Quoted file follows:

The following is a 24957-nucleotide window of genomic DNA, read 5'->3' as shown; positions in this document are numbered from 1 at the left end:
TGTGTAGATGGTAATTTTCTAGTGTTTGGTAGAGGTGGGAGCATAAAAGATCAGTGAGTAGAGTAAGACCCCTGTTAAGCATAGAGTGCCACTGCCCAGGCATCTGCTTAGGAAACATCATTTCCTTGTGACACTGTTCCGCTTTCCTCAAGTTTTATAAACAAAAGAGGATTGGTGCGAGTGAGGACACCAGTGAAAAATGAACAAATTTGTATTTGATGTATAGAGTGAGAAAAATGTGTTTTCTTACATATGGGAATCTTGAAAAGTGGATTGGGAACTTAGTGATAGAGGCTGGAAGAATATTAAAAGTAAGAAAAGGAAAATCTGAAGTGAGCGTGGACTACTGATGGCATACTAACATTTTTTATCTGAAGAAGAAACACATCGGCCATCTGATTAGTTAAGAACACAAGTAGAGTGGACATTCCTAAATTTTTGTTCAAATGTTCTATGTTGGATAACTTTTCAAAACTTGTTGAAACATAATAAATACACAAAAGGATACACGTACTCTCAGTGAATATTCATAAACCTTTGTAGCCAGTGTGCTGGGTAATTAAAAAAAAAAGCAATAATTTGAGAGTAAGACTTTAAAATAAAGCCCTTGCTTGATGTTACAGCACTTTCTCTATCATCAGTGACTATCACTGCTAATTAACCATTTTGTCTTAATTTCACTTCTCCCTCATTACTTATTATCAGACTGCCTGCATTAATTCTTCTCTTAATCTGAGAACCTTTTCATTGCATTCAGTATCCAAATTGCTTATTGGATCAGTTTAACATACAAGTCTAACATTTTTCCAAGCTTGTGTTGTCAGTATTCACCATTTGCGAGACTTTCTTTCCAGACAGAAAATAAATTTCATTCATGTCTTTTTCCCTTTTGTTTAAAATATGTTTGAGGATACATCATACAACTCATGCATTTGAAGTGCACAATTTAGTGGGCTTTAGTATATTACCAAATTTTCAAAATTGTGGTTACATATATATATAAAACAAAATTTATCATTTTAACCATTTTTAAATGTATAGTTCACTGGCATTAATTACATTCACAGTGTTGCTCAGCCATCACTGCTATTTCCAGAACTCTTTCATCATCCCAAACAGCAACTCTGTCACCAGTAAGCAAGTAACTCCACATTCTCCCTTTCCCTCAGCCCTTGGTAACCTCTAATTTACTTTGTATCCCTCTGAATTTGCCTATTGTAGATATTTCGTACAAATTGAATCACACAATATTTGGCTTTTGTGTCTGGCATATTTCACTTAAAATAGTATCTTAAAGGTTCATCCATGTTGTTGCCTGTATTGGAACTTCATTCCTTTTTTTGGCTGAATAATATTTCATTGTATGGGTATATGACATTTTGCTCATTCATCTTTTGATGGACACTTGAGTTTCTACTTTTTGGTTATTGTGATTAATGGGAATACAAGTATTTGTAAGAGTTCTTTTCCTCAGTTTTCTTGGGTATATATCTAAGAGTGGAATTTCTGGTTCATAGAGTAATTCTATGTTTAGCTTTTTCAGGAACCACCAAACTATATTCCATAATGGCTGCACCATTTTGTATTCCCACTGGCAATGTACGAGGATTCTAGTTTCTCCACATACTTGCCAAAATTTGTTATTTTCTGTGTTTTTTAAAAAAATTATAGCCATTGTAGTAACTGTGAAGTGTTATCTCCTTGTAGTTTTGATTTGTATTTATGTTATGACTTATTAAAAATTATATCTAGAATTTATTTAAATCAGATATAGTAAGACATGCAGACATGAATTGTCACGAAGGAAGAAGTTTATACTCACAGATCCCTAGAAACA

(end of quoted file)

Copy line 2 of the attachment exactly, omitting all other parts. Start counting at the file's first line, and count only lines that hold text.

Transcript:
TGTGTAGATGGTAATTTTCTAGTGTTTGGTAGAGGTGGGAGCATAAAAGATCAGTGAGTAGAGTAAGACCCCTGTTAAGCATAGAGTGCCACTGCCCAGGCATCTGCTTAGGAAACATCATTTCCTTGTGACACTGTTCCGCTTTCCTCAAGTTTTATAAACAAAAGAGGATTGGTGCGAGTGAGGACACCAGTGAAAAATGAACAAATTTGTATTTGATGTATAGAGTGAGAAAAATGTGTTTTCTTACATATGGGAATCTTGAAAAGTGGATTGGGAACTTAGTGATAGAGGCTGGAAGAATATTAAAAGTAAGAAAAGGAAAATCTGAAGTGAGCGTGGACTACTGATGGCATACTAACATTTTTTATCTGAAGAAGAAACACATCGGCCATCTGATTAGTTAAGAACACAAGTAGAGTGGACATTCCTAAATTTTTGTTCAAATGTTCTATGTTGGATAACTTTTCAAAACTTGTTGAAACATAATAAATACACAAAAGGATACACGTACTCTCAGTGAATATTCATAAACCTTTGTAGCCAGTGTGCTGGGTAATTAAAAAAAAAAGCAATAATTTGAGAGTAAGACTTTAAAATAAAGCCCTTGCTTGATGTTACAGCACTTTCTCTATCATCAGTGACTATCACTGCTAATTAACCATTTTGTCTTAATTTCACTTCTCCCTCATTACTTATTATCAGACTGCCTGCATTAATTCTTCTCTTAATCTGAGAACCTTTTCATTGCATTCAGTATCCAAATTGCTTATTGGATCAGTTTAACATACAAGTCTAACATTTTTCCAAGCTTGTGTTGTCAGTATTCACCATTTGCGAGACTTTCTTTCCAGACAGAAAATAAATTTCATTCATGTCTTTTTCCCTTTTGTTTAAAATATGTTTGAGGATACATCATACAACTCATGCATTTGAAGTGCACAATTTAGTGGGCTTTAGTATATTACCAAATTTTCAAAATTGTGGTTACATATATATATAAAACAAAATTTATCATTTTAACCATTTTTAAATGTATAGTTCACTGGCATTAATTACATTCACAGTGTTGCTCAGCCATCACTGCTATTTCCAGAACTCTTTCATCATCCCAAACAGCAACTCTGTCACCAGTAAGCAAGTAACTCCACATTCTCCCTTTCCCTCAGCCCTTGGTAACCTCTAATTTACTTTGTATCCCTCTGAATTTGCCTATTGTAGATATTTCGTACAAATTGAATCACACAATATTTGGCTTTTGTGTCTGGCATATTTCACTTAAAATAGTATCTTAAAGGTTCATCCATGTTGTTGCCTGTATTGGAACTTCATTCCTTTTTTTGGCTGAATAATATTTCATTGTATGGGTATATGACATTTTGCTCATTCATCTTTTGATGGACACTTGAGTTTCTACTTTTTGGTTATTGTGATTAATGGGAATACAAGTATTTGTAAGAGTTCTTTTCCTCAGTTTTCTTGGGTATATATCTAAGAGTGGAATTTCTGGTTCATAGAGTAATTCTATGTTTAGCTTTTTCAGGAACCACCAAACTATATTCCATAATGGCTGCACCATTTTGTATTCCCACTGGCAATGTACGAGGATTCTAGTTTCTCCACATACTTGCCAAAATTTGTTATTTTCTGTGTTTTTTAAAAAAATTATAGCCATTGTAGTAACTGTGAAGTGTTATCTCCTTGTAGTTTTGATTTGTATTTATGTTATGACTTATTAAAAATTATATCTAGAATTTATTTAAATCAGATATAGTAAGACATGCAGACATGAATTGTCACGAAGGAAGAAGTTTATACTCACAGATCCCTAGAAACA